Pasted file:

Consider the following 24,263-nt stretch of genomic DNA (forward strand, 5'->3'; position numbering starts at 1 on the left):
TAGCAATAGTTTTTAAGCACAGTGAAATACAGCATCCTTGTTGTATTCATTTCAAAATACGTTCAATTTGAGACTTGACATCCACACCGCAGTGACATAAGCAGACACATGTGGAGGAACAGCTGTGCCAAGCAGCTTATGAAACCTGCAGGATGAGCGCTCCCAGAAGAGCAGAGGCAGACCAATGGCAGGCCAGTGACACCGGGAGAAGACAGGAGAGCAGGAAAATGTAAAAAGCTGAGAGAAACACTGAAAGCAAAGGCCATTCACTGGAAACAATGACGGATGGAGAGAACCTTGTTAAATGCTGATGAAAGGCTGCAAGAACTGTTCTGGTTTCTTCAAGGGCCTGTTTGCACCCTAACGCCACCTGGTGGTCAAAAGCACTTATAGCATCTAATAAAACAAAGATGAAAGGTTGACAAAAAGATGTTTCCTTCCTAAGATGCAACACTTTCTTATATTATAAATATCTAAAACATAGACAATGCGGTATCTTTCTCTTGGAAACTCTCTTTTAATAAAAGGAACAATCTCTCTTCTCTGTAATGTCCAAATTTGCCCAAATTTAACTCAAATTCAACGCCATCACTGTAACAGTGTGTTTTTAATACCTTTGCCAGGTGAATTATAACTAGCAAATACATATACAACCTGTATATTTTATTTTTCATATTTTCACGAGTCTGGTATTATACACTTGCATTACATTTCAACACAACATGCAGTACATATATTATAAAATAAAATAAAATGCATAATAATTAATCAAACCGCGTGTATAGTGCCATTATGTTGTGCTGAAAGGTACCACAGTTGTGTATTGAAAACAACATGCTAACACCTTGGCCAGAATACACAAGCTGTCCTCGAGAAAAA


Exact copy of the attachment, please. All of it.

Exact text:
Consider the following 24,263-nt stretch of genomic DNA (forward strand, 5'->3'; position numbering starts at 1 on the left):
TAGCAATAGTTTTTAAGCACAGTGAAATACAGCATCCTTGTTGTATTCATTTCAAAATACGTTCAATTTGAGACTTGACATCCACACCGCAGTGACATAAGCAGACACATGTGGAGGAACAGCTGTGCCAAGCAGCTTATGAAACCTGCAGGATGAGCGCTCCCAGAAGAGCAGAGGCAGACCAATGGCAGGCCAGTGACACCGGGAGAAGACAGGAGAGCAGGAAAATGTAAAAAGCTGAGAGAAACACTGAAAGCAAAGGCCATTCACTGGAAACAATGACGGATGGAGAGAACCTTGTTAAATGCTGATGAAAGGCTGCAAGAACTGTTCTGGTTTCTTCAAGGGCCTGTTTGCACCCTAACGCCACCTGGTGGTCAAAAGCACTTATAGCATCTAATAAAACAAAGATGAAAGGTTGACAAAAAGATGTTTCCTTCCTAAGATGCAACACTTTCTTATATTATAAATATCTAAAACATAGACAATGCGGTATCTTTCTCTTGGAAACTCTCTTTTAATAAAAGGAACAATCTCTCTTCTCTGTAATGTCCAAATTTGCCCAAATTTAACTCAAATTCAACGCCATCACTGTAACAGTGTGTTTTTAATACCTTTGCCAGGTGAATTATAACTAGCAAATACATATACAACCTGTATATTTTATTTTTCATATTTTCACGAGTCTGGTATTATACACTTGCATTACATTTCAACACAACATGCAGTACATATATTATAAAATAAAATAAAATGCATAATAATTAATCAAACCGCGTGTATAGTGCCATTATGTTGTGCTGAAAGGTACCACAGTTGTGTATTGAAAACAACATGCTAACACCTTGGCCAGAATACACAAGCTGTCCTCGAGAAAAA